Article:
For a customer experience workshop I am conducting, I designed materials and had them printed. When I receive the envelope of printed materials, 75% of the order is missing.

Fortunately, I was in plenty of time to order and didn't need the materials right away. I can't call during opening hours because I'm participating in the annual fox hunt that day. To complete the picture for the visual thinkers: I am dressed as an orange supporter.

So I send a message to this printing giant. I include exactly the information I suspect the service person will need. The order number, that which did get delivered - my document named Handout, exactly as it says in the confirmation email - and that the other three items are missing.

Dressed entirely in orange, I walk around town in the meantime. I check my mail and read:


How annoying that things went wrong with the delivery of your order. So you have the handout, but the loose-leaf article and stickers are missing? When we have this clear then we can look at an appropriate solution.



Um, yes. This is a case of copy-paste without reading properly. Because I already indicated that only the handout was provided. And apparently it is too much trouble to write to me with my name. Not recognized and certainly not acknowledged. I quickly reply back that this is indeed true. To get the following email back:


Totally right I put it in the system for you.'

Huh! And now? What a sloppy nothing email, even with a typo. She must have put it in the system, but what does that mean for me? For the entrepreneur who needs these materials to teach CX classes?

So this is where it often goes wrong. For Madelon it is probably obvious, but for me - the customer - it is now unclear. Is my order to the printer? Will I get my materials? And when? I send a short message on chat after this, to which a colleague kindly replies that the materials will be printed.

The fox hunt was top-notch. Just stripped of orange face paint, we sit enjoying afterward over Friday afternoon drinks. Then, at 6:41 p.m., I receive the cherry on the cake email.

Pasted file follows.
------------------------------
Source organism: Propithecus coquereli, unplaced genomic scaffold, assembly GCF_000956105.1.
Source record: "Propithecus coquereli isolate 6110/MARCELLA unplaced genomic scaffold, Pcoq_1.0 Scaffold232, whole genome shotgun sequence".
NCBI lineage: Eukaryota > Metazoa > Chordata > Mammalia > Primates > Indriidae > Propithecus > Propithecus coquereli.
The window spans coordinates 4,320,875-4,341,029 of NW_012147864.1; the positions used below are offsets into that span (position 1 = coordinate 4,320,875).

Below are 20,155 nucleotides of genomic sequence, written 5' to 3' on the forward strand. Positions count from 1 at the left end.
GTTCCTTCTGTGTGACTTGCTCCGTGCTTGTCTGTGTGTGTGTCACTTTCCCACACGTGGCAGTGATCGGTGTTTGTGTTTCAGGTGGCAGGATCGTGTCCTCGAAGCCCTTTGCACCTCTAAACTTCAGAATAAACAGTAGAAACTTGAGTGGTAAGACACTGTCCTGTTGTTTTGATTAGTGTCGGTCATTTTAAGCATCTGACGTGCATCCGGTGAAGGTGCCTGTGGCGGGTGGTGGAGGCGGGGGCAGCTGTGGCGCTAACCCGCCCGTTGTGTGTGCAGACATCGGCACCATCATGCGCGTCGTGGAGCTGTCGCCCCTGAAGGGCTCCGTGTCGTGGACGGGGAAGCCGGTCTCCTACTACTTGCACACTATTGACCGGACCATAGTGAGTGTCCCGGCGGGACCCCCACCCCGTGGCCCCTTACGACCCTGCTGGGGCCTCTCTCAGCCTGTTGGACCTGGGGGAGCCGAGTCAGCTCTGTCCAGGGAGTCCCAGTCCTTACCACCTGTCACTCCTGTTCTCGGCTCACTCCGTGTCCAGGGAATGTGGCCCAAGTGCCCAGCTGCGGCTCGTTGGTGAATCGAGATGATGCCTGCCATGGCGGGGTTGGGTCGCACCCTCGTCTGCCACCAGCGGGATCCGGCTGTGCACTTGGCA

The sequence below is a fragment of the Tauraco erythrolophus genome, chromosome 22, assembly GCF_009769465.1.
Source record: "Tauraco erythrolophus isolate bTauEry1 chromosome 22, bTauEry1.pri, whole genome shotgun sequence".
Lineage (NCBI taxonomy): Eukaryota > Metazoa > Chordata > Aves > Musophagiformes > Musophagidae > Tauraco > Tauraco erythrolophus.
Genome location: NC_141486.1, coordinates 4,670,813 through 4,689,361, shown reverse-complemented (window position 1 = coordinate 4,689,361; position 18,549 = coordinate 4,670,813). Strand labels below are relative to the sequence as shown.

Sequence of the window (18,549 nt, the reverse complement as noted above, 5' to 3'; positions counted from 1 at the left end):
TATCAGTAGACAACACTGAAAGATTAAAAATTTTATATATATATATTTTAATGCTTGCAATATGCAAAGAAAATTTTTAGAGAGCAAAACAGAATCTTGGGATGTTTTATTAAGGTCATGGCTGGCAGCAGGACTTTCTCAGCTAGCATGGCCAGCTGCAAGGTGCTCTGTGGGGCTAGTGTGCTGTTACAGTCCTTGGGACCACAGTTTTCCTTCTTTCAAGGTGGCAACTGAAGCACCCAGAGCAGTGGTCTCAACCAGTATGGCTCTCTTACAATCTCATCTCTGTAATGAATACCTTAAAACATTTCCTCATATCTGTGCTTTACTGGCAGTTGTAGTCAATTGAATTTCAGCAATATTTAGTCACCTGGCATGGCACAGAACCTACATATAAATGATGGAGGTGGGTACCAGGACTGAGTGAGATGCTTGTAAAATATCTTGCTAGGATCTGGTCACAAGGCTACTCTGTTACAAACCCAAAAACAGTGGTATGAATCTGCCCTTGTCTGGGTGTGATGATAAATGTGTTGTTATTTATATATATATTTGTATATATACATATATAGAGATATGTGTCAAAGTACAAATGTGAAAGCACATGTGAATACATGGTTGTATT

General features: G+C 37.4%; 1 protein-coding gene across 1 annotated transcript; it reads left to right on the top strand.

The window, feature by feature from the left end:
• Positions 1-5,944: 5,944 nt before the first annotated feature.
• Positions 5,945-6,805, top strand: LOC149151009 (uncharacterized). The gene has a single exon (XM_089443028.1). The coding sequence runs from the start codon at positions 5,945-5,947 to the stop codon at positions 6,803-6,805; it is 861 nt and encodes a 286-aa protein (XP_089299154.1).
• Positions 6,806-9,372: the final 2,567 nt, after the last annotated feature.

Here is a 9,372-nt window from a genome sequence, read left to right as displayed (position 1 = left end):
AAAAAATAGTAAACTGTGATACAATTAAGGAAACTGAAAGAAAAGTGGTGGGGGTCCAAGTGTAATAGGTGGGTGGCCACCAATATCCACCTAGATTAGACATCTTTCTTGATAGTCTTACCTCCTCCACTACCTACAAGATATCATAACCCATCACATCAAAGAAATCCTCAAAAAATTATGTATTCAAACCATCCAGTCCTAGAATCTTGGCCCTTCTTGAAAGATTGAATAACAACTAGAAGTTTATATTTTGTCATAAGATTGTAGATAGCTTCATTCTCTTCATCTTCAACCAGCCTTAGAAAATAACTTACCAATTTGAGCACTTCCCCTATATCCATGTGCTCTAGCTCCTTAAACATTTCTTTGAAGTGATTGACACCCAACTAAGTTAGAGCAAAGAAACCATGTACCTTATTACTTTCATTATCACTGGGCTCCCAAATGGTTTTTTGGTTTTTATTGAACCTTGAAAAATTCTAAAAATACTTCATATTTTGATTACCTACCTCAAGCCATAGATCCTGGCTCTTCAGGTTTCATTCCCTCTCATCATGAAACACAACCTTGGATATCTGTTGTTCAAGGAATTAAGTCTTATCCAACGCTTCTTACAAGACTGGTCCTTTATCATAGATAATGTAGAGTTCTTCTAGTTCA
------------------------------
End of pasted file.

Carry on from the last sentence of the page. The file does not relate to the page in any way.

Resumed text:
'Dear Sir/Madam,

Unfortunately, due to excessive traffic, we were unable to ship your order today.

By: System'

What, this system is broken! Like so many systems. As a customer, it's killing me. It reminds me of a video from Little Britain, which I translate for you for free: 'System says NO.'

It's done: customer says NO. I'm going to look for another printer.


This blog was written for CustomerFirst and published on May 2, 2023

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Nienke Bloem is often called the Customer Experience speaker in the blue dress. 

She's a global CX thought leader, educator and a global keynote speaker who inspires audiences with best practices and proven methodologies. She leads a speaking practice, a CX game company and a training business; she breathes Customer Experiences and is author of two CX books.

Her two-day Customer Experience Masterclass is known as the best program to prepare for your CCXP and she is the go-to person for CX leaders who want to advance their leadership and bring direct results from their Customer Experience transformation programs. Since 2020, she hosts a CX Leadership Masterminds program and helps leaders spice up their leadership and deliver an engaging CX Story including a solid CX Strategy. Besides, she is a modern-day pilgrim and found the parallel with leading customer centric transformations. 

With her over 20 years of corporate experience, she speaks the business language. Her keynotes and education programs in Customer Experience are inspiring and hands-on. She is one of the few Recognized Training Partners of the CXPA and it is her mission to Make Customer Experience Work and help you deliver business results.